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Thousands of businesses have used Microsoft ASP.NET to build professional, dynamic websites. In this course, web developer David Gassner demonstrates the tools needed to build and deploy a dynamic site using ASP.NET 3.5 or 4.5. Covering everything from installing and configuring Visual Web Developer 2008 or Visual Studio Express 2012 for Web and SQL Server Express to creating web form pages, this course is designed to give beginning and intermediate developers hands-on experience.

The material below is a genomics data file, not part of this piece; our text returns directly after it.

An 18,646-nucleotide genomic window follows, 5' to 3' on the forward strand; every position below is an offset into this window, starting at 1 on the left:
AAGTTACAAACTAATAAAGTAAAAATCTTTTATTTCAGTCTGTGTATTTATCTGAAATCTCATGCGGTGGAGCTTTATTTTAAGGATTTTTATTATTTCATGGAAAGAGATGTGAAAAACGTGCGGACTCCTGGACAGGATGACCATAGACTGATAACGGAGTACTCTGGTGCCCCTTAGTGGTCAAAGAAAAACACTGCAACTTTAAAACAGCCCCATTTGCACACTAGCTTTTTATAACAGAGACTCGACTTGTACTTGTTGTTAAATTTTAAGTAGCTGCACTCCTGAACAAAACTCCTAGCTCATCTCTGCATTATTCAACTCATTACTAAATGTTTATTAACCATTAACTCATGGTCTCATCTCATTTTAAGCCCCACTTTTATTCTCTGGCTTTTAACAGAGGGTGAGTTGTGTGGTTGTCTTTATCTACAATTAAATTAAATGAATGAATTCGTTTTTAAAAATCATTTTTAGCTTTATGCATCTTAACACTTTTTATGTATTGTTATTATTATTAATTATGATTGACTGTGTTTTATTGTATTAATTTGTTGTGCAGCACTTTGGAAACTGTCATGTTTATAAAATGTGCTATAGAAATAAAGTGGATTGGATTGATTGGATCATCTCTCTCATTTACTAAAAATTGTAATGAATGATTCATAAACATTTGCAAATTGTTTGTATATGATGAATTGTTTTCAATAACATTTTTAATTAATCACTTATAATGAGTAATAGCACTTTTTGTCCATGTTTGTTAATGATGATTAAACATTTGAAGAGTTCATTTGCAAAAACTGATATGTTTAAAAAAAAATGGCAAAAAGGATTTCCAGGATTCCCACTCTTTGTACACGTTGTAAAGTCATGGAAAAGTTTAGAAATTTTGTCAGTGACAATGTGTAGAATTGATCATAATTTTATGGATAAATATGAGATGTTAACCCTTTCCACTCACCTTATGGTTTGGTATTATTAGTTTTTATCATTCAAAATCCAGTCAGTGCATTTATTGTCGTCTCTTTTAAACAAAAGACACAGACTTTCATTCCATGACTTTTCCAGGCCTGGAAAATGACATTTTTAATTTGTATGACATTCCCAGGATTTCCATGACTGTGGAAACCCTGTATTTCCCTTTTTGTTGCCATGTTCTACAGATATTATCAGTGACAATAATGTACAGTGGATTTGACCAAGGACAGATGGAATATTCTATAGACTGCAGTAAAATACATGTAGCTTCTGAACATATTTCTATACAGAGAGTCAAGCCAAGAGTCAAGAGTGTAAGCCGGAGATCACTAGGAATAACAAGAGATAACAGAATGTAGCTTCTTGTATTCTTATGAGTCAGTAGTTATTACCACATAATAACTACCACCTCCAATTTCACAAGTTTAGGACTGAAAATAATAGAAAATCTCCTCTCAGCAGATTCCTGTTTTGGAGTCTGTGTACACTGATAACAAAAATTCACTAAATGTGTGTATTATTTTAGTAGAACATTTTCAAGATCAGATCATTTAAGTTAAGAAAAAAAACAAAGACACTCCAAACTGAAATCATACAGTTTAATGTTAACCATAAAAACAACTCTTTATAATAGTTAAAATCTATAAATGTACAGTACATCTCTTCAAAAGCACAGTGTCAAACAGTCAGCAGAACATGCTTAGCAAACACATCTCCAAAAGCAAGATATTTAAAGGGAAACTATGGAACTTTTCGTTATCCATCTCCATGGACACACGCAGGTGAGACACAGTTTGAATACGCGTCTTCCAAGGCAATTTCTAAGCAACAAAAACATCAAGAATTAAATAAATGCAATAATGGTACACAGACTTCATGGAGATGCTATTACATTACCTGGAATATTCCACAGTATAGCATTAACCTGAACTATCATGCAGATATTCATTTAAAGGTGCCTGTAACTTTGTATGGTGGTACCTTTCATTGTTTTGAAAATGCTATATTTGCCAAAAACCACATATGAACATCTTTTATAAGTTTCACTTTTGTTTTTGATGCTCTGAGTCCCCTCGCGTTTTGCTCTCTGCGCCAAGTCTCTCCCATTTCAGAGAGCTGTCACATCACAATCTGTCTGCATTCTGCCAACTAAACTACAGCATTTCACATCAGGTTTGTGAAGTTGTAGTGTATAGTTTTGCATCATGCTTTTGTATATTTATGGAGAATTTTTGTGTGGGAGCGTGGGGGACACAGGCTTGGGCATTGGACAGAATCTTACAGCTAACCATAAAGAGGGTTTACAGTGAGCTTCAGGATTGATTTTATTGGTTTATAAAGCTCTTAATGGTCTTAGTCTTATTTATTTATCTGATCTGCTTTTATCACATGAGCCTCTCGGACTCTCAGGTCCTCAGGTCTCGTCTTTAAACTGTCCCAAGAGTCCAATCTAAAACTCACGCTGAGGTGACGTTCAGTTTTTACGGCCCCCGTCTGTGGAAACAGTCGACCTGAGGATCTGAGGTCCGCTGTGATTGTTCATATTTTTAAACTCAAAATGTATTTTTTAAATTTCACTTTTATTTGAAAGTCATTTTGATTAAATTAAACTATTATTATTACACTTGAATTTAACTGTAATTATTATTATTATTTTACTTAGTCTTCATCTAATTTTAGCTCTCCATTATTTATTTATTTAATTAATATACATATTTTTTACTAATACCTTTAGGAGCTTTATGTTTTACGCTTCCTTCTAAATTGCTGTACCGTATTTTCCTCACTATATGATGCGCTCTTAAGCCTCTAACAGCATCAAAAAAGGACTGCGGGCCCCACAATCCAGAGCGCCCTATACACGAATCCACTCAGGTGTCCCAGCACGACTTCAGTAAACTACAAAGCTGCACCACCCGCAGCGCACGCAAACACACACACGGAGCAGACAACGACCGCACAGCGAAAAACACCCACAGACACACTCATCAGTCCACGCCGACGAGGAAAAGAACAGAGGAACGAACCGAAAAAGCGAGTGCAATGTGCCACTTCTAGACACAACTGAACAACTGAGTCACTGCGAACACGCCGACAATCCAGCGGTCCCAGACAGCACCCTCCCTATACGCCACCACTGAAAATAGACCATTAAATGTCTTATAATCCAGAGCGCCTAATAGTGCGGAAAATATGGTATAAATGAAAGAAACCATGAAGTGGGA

Microsoft's .NET framework was upgraded to version 4.5 in late 2012. Here are some of the new features that you might find useful in your ASP.NET websites. First of all, the .NET framework now supports a new coding model for executing asynchronous HTTP requests, where you send off a request and then the main thread of your code can continue executing while the request is processed on a remote server. When the response comes back, it's up to you to write the code to process that response. In the past, HTTP requests and responses had to be written as separate methods. But now there are two new key words called Await and Async that are implemented in both C# and Visual Basic. Here's how it looks in C#. You mark any method that's going to make an asynchronous call with the Async key word and then you place the Await keyword before any method that you are calling that will be asynchronous. This will result in pausing your code and waiting for the response to come back. This is an alternative to writing callback methods-- separate methods that will be called as an event handler. It results in more coherent, readable code. You can still do the same things as before, making calls to remote servers, but now the code is cleaner and easier to read. This same feature is commonly used in Windows 8 store apps--applications that run in the new start screen on Windows 8 and Windows RT. ASP.NET 4.5 also has features that are unique for web processing. These include request validation features, the ability to defer validation of a request, and the ability to support unvalidated requests, giving your ASP.NET websites much more flexibility in how they interact with the rest of the computing world. There's also now support for web sockets, a particular kind of communication over the internet that's a little bit different than HTTP.
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